But Agorapulse isn’t the only option you have for scheduling.
Another content management site that I like is the always popular Hootsuite.
They have flexible plans for all business sizes, but I recommend starting out with the free option while you get your feet wet.
Once you sign up, look on your Dashboard for the Publisher option.
I like to switch to the publisher screen because it helps you keep track of what you’ve already scheduled to post.
Once you’re there, it’s time to schedule your posts.
Open your composer, add your LinkedIn profile, post information, and then click over to the scheduling tab.
Once everything is set up, you can pick a date and time for your post.
Or, click on the AutoSchedule so that Hootsuite can post for you at the “optimal impact.”
Whichever automation method you choose doesn’t necessarily matter.
What is important is that you take the time to properly set up automation for your LinkedIn content.
Because for the final step to work effectively, it’s going to require a lot of posting that you don’t want to do manually.
Step #3: Post to LinkedIn multiple times per day
Ready for the final step now?
The big secret for engagement that requires so much prep work is really quite simple.
All you have to do is post multiple times per day.
Preferably every few hours.
And while I realize (again) that this sparks fears of duplicate content issues, it really is the best practice for LinkedIn’s algorithm.
Let me show you what this looks like in application though.
Take LinkedIn influencer and Virgin Group founder Richard Branson for example.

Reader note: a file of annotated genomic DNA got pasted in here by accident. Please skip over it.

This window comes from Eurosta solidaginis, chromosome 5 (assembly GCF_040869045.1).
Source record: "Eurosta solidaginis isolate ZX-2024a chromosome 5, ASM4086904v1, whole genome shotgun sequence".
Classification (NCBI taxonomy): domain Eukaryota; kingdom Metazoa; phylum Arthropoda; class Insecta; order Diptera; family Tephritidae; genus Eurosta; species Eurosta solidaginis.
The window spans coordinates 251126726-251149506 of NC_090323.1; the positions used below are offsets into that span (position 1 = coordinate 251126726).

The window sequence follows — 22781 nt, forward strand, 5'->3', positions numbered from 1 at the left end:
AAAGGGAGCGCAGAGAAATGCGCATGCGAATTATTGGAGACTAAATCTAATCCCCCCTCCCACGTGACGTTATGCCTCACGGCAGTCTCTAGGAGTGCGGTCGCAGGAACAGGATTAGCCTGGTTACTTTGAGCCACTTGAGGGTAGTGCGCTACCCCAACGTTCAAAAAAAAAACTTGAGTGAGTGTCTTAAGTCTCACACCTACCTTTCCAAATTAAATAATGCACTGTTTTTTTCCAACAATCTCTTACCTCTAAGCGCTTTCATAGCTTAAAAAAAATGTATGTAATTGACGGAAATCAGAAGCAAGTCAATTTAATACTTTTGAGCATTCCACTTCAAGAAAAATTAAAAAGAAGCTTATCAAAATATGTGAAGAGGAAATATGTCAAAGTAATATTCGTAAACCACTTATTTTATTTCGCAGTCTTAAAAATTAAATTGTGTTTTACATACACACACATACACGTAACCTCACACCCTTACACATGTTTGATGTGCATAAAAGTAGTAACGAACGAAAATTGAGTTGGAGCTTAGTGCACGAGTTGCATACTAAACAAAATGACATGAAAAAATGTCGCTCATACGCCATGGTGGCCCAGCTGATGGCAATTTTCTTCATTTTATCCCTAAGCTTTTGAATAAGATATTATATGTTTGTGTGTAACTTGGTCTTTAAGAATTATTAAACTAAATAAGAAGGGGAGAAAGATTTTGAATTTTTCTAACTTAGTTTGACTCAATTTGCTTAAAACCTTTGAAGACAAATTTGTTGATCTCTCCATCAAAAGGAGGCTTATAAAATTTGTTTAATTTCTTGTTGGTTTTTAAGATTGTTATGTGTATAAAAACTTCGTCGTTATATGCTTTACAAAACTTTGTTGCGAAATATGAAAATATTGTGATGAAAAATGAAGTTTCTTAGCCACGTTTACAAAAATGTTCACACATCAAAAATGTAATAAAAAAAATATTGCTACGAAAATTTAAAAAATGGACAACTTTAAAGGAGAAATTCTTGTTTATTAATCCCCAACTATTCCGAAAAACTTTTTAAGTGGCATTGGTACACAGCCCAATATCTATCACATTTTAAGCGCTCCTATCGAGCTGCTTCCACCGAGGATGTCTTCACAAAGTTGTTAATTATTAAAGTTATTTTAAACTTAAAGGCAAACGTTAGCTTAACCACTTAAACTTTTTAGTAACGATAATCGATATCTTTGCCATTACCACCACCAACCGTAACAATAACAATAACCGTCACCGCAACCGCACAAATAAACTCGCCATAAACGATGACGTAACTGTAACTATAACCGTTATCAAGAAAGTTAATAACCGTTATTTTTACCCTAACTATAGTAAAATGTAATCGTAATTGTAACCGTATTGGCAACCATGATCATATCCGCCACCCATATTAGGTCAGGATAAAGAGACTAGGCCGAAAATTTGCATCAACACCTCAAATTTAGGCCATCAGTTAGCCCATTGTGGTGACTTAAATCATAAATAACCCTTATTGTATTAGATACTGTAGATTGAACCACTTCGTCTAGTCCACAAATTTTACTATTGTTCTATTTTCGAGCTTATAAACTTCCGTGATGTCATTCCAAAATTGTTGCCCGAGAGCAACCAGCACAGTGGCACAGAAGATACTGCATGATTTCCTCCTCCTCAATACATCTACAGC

On any given day, he posts anywhere between one to five posts on average.
And the kicker?
He’ll post the same article more than once.
Here’s a recent post of his.
Notice that when I found this post, it was only 13 hours old.
Seems like a good post right?
Well here’s the same post that’s 18 hours old.
Notice anything different?
To be honest, there’s not much at all.
Except that the younger post has four times the engagement on it.
Why is that?
Because it’s a repost.
Even though it’s the exact same content, the fact that Branson put it back up onto his feed means that users who came to LinkedIn later in the day still had an opportunity to see it again.
He’s not posting every five minutes though. There’s a five-hour gap in between these posts.
And he’s not the only major LinkedIn Influencer who frequently reposts either.
Take some of Ellevest CEO Sallie Krawcheck’s posts for example.
While not the traditional “reposts,” she’s created a thematic layout of certain posts that gain incredibly high levels of engagement for her Financial Feminist Friday posts.
This one, in particular, has over 3,000 likes and quite a bit of conversation on it.
And she’s been sharing these types of posts for months back through her feed.
All of them have the same look and feel, but choose to highlight a different professional in her industry.
It’s a clever take on the LinkedIn repost that still helps her engage and connect with her audience without the risk of her content becoming stale.
And even with this example, I know the idea of any type of repost sounds spammy.
But just think about how LinkedIn works again.
The best tips we’ve seen all along encourage us to share content daily, spread out our posts, and vary our content whenever we can.
But the biggest takeaway by far is to just share the same content over and over until it sticks.